The soundtrack to dying is not that of Death’s winged chariot hurtling from the sky, but rather one of nurses’ trainers sticking on worn lino, of saline drips ticking over, of low, urgent voices in hospice corridors.
I am the city. I live amongst you, around you, underneath you. My breath is imperceptible; it heaves beneath you nonetheless, twisting the tarmac of your roads and making the timbers of your house creak. Dotard. Not for one moment do you see yourself as anything less than master of your own destiny. You are as fleas upon my broad flank. Continue reading “I am the City | Short Story”
haiku writing this week seems to have brought me onto the theme of municipal works. Go figure… Continue reading “Rain and Rumble | Haiku”
We children used to watch Mr. Mason from our bedroom window. Our house overlooked his garden, and it was there that the old man could be found come sun or shower, dawn or dusk. Mr. Mason’s garden was as fine an example of composted soil as could be seen anywhere in England, I’ll be bound. So it should have been. The soil was worked relentlessly with pitchfork and spade, a churned mass of aerated, loamy mulch. Once he had worked his way from one wooden fence to the other, Mr. Mason would simply take a sip from the canteen in his trouser pocket and begin working his way back again. Penelope, my sister, said he was mad.
As we appear to be approaching another general election in the UK, it is time for the re-emergence of an oft-kicked political football – the regeneration of town and city centres around the country. This particular topic never fails to mildly irritate me; footage of politicians bemoaning the state of our high streets is spliced with interviews with dour shoppers, each telling tales of a halcyon era where delivery boys rode their bicycles over cobbles and when shoppers were on first name terms with the butcher, the baker, and the long-lost candlestick maker. Sentiments such as revitalising our towns obviously test well – politicians of all persuasions would not keep using them otherwise. Nevertheless, my initial instinct is to scoff. Why, after all, should we spend money on persuading people to return to somewhere they do not wish to frequent? Continue reading “The Town Centre – a Place Worth Fighting For? | Opinion”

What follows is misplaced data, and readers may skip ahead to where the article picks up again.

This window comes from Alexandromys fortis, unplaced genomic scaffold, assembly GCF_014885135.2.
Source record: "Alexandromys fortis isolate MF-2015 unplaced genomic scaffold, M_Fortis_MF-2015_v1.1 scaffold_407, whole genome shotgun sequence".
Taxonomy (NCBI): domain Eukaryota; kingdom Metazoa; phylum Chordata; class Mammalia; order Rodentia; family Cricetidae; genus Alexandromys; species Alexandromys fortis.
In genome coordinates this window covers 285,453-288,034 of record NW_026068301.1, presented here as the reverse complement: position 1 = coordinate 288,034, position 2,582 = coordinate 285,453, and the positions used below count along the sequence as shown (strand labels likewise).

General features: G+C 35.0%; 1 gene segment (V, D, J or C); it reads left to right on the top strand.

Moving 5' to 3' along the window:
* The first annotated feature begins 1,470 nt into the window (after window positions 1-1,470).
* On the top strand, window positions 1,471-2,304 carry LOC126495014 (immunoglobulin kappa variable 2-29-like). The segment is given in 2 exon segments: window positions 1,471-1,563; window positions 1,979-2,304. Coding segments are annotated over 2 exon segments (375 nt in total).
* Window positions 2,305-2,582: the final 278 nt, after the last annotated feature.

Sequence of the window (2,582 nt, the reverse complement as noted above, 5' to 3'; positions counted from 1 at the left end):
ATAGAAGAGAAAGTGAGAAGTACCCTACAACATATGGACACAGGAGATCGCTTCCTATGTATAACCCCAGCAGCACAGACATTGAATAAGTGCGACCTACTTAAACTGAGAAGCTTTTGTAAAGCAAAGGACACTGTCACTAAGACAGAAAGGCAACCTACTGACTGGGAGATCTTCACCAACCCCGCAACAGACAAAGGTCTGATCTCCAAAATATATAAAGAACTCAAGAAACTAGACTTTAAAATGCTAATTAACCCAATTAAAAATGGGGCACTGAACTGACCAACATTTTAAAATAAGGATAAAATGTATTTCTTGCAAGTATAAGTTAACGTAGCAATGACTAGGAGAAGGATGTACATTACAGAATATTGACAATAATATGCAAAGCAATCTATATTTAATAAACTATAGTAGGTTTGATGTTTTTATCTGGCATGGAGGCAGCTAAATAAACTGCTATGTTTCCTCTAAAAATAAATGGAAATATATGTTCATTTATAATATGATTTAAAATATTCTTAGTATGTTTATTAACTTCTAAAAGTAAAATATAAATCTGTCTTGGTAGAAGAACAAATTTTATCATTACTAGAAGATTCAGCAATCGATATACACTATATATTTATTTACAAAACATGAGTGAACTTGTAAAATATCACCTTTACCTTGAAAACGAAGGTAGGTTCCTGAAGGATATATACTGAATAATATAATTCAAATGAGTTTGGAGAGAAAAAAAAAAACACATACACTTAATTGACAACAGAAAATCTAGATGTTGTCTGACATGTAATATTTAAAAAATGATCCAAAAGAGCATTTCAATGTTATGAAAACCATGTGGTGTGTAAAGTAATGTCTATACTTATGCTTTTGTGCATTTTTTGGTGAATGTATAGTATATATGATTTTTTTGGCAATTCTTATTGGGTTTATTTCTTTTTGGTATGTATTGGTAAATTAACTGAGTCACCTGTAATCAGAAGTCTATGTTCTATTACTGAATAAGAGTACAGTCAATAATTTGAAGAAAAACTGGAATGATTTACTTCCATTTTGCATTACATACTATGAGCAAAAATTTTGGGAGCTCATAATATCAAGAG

Down from the mountains and onto the beach with a couple of haiku this morning… Continue reading “Snow and Salt | Haiku”
It feels as though a lot is expected of me today. Strange, because there is really nothing left unresolved. The coffin awaiting its descent into the frosty ground is testament to that. It lies there, a timber cuboid. The ultimate full stop.